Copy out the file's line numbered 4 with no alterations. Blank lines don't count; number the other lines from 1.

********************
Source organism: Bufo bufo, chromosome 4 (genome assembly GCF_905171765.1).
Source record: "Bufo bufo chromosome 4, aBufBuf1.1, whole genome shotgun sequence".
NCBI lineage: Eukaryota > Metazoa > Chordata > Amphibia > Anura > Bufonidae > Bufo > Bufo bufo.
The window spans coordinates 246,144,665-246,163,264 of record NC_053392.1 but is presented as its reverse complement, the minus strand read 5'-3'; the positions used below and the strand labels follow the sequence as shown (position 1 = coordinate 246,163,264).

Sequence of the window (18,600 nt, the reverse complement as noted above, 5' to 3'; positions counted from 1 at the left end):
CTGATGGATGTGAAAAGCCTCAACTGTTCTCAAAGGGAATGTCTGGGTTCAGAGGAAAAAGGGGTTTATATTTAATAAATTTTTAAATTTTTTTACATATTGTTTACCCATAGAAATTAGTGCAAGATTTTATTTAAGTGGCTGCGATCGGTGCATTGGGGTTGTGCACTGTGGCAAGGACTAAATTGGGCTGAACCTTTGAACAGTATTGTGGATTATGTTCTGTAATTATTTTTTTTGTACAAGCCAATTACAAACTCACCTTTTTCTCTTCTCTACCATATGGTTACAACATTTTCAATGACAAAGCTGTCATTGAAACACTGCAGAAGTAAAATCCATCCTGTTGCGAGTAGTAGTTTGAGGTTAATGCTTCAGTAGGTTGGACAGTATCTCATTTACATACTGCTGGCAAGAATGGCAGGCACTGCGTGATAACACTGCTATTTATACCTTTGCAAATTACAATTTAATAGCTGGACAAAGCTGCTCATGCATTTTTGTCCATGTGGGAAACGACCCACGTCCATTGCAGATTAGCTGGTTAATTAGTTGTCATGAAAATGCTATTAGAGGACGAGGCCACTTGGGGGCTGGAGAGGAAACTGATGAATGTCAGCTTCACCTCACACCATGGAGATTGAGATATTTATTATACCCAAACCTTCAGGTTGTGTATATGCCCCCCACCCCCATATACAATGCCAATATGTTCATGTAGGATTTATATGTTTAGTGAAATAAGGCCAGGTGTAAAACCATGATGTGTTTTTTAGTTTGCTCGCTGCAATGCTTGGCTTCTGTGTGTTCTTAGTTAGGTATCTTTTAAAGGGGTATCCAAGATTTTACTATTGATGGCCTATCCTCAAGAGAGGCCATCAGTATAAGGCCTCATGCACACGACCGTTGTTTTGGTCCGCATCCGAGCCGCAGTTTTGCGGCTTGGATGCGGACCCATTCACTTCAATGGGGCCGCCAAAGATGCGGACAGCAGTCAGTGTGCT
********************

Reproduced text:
The window spans coordinates 246,144,665-246,163,264 of record NC_053392.1 but is presented as its reverse complement, the minus strand read 5'-3'; the positions used below and the strand labels follow the sequence as shown (position 1 = coordinate 246,163,264).